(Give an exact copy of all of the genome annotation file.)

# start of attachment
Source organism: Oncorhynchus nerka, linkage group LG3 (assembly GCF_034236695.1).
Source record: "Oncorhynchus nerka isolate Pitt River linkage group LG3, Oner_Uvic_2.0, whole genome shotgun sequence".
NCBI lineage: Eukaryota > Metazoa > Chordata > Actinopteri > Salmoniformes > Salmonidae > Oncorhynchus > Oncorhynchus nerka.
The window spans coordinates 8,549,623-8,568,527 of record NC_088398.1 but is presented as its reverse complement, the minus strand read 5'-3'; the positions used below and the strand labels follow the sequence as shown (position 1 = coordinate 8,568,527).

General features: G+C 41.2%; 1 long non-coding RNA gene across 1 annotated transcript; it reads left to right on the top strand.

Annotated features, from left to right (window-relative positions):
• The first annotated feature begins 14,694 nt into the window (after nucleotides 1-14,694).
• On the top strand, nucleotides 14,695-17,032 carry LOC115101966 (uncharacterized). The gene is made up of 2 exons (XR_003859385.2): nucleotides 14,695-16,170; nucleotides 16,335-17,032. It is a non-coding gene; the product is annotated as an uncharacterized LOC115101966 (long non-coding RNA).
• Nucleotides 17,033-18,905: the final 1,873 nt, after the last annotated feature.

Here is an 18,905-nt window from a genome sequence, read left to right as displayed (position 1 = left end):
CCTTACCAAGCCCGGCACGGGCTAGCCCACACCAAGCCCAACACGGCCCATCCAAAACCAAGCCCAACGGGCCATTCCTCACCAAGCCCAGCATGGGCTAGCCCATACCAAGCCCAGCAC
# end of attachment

Source organism: Oncorhynchus nerka, linkage group LG3 (assembly GCF_034236695.1).
Source record: "Oncorhynchus nerka isolate Pitt River linkage group LG3, Oner_Uvic_2.0, whole genome shotgun sequence".
NCBI lineage: Eukaryota > Metazoa > Chordata > Actinopteri > Salmoniformes > Salmonidae > Oncorhynchus > Oncorhynchus nerka.
The window spans coordinates 8,549,623-8,568,527 of record NC_088398.1 but is presented as its reverse complement, the minus strand read 5'-3'; the positions used below and the strand labels follow the sequence as shown (position 1 = coordinate 8,568,527).

General features: G+C 41.2%; 1 long non-coding RNA gene across 1 annotated transcript; it reads left to right on the top strand.

Annotated features, from left to right (window-relative positions):
• The first annotated feature begins 14,694 nt into the window (after nucleotides 1-14,694).
• On the top strand, nucleotides 14,695-17,032 carry LOC115101966 (uncharacterized). The gene is made up of 2 exons (XR_003859385.2): nucleotides 14,695-16,170; nucleotides 16,335-17,032. It is a non-coding gene; the product is annotated as an uncharacterized LOC115101966 (long non-coding RNA).
• Nucleotides 17,033-18,905: the final 1,873 nt, after the last annotated feature.

Here is an 18,905-nt window from a genome sequence, read left to right as displayed (position 1 = left end):
CCTTACCAAGCCCGGCACGGGCTAGCCCACACCAAGCCCAACACGGCCCATCCAAAACCAAGCCCAACGGGCCATTCCTCACCAAGCCCAGCATGGGCTAGCCCATACCAAGCCCAGCAC